||Respondent engaged in misconduct in six client matters. Four of the six client matters related to Respondent’s representation of clients in Chapter 13 bankruptcy cases. One client matter involved a challenge to a client’s criminal conviction and sentence via the filing of a petition for writ of habeas corpus in federal court. The sixth client matter involved assisting a husband and wife in forestalling a sheriff’s sale of their residence by either arranging a refinancing of the mortgage or by filing a Chapter 13 bankruptcy case.
Respondent provided incompetent representation to five clients; she also failed to diligently represent five clients.
In five client matters Respondent failed to answer her clients’ inquiries. In four client matters Respondent failed to provide her clients with sufficient information so they could make an informed decision regarding the representation. In three client matters failed to advise her clients of the dismissal of their cases.
Respondent failed to provide four clients with written fee agreements. In four client matters, Respondent failed, following termination of the representations, to either return the clients’ files and/or to refund the advance payments of her fees that went unearned. In two client matters, Respondent filed documents with bankruptcy court to obtain judicial approval of attorney fees that exceeded the attorney fees agreed to by Respondent and the clients for the representation.
Respondent mailed solicitation letters to four clients that contained misleading information in her letterhead and in the body of the letter.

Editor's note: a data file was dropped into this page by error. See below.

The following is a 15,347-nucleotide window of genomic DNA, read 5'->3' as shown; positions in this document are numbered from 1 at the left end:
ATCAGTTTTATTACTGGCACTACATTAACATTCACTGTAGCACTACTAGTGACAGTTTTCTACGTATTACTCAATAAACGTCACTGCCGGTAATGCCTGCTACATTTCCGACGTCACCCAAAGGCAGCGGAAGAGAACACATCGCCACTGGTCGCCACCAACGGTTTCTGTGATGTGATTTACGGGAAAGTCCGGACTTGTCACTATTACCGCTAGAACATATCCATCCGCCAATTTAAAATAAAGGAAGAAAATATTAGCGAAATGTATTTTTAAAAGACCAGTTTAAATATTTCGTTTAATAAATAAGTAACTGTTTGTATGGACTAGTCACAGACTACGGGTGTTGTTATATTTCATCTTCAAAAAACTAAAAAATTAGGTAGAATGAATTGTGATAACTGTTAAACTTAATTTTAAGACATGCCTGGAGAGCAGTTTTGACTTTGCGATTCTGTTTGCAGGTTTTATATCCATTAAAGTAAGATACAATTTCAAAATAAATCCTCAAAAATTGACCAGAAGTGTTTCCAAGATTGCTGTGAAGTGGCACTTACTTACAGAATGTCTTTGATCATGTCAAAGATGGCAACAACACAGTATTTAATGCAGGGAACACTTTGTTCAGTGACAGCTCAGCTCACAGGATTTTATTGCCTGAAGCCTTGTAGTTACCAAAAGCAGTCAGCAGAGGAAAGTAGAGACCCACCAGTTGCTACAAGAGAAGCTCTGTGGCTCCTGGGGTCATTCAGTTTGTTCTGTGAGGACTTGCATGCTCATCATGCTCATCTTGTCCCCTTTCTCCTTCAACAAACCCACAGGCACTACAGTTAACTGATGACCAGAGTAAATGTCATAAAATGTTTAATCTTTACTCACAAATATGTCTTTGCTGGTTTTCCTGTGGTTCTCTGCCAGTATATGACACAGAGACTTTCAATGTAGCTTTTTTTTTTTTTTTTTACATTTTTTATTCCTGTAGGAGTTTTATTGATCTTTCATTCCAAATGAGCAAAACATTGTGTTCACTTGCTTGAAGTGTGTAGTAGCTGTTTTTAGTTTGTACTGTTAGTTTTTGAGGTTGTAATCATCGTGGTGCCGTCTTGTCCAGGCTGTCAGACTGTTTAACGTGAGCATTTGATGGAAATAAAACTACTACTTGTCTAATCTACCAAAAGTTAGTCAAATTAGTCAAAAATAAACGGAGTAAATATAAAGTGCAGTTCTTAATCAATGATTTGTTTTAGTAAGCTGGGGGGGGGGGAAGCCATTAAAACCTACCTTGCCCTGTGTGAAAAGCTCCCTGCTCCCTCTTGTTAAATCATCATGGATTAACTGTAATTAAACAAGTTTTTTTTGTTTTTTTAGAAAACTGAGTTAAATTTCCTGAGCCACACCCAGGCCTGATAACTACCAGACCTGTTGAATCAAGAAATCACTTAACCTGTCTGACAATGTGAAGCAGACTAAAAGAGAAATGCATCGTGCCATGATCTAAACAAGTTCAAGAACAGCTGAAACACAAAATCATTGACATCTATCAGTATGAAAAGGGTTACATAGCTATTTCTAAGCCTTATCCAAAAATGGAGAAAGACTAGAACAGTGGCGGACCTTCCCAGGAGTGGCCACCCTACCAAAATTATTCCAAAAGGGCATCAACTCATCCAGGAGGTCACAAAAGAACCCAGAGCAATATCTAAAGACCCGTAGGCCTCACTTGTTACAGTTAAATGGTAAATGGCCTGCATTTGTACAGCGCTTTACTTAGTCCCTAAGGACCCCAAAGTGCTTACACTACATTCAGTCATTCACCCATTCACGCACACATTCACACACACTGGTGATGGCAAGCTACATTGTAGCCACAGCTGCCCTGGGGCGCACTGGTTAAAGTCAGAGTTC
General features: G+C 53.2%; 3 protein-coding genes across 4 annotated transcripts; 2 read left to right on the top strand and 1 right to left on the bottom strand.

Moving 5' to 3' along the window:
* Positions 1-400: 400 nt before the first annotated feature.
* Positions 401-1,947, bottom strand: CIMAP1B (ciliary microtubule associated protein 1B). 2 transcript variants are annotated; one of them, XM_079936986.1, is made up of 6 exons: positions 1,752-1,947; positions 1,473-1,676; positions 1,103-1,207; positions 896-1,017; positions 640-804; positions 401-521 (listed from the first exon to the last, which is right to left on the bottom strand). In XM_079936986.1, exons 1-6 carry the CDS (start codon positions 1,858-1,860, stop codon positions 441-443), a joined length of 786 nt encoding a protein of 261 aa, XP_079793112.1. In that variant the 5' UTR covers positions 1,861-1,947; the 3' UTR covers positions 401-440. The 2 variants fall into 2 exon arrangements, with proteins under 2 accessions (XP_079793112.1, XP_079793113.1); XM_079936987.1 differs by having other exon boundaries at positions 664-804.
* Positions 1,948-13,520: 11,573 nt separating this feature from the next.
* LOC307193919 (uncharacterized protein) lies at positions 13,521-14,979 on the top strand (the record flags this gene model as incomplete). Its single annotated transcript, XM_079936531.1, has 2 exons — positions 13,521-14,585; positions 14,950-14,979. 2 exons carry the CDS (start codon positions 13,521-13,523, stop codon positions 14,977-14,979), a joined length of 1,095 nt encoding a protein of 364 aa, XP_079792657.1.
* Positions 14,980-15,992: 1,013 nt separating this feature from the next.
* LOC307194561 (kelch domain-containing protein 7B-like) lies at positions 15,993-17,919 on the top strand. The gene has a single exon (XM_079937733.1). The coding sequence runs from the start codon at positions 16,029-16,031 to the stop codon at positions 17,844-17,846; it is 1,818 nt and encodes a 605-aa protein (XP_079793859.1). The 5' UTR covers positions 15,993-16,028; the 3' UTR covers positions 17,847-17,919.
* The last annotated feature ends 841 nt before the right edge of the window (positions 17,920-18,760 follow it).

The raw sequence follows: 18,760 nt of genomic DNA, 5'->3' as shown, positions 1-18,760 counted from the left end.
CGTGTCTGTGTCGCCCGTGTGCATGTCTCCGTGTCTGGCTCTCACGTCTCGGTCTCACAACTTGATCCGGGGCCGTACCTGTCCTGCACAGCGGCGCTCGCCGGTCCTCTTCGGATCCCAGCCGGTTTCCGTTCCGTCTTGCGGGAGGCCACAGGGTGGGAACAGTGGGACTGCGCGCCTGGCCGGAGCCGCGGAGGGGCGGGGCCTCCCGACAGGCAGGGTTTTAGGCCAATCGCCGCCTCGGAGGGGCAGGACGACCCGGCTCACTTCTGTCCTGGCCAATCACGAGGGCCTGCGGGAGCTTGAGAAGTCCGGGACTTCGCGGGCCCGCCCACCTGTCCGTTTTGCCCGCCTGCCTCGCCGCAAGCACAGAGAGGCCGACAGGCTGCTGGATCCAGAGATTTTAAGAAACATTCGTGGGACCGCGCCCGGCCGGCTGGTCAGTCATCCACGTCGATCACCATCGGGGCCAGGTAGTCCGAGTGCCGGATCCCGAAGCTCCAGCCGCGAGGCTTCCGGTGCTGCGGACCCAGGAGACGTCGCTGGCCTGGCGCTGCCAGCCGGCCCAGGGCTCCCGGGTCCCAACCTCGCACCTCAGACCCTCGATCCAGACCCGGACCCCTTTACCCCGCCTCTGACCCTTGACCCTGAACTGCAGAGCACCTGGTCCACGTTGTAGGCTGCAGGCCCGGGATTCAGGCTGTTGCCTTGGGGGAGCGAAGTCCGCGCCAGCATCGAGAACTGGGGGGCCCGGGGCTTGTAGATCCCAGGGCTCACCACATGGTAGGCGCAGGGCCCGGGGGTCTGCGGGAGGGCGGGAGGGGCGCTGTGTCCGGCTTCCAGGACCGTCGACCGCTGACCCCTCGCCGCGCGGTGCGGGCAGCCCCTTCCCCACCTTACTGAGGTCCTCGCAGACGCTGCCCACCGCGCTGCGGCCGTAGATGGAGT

In one client matter, Respondent approved of her non-lawyer assistant meeting with and providing a client with legal advice regarding bankruptcy without Respondent being present.
In another matter, the bankruptcy court was obliged to hold a hearing and to issue an Opinion and Order that addressed Respondent’s mishandling of a client’s bankruptcy case.
Mitigating factors in determining the discipline to impose were Respondent’s cooperation, expressions of remorse, and acknowledgement of wrongdoing. An aggravating factor was Respondent’s record of discipline, consisting of an informal admonition and a private reprimand.
The Disciplinary Board recommended that Respondent receive a two-year suspension based on precedent and the extensive nature of Respondent’s misconduct.
||RPC 1.1, RPC 1.3, RPC 1.4(a), RPC 1.4(b), RPC 1.5(a), RPC 1.5(b), RPC 1.15(b), RPC 1.16(d), RPC 3.3(a)(1), RPC 4.1(a), RPC 5.3(c)(1), RPC 5.3(c)(2), RPC 5.5(a), RPC 7.1(a), RPC 7.5(a), RPC 8.4(a), RPC 8.4(c), and RPC 8.4(d).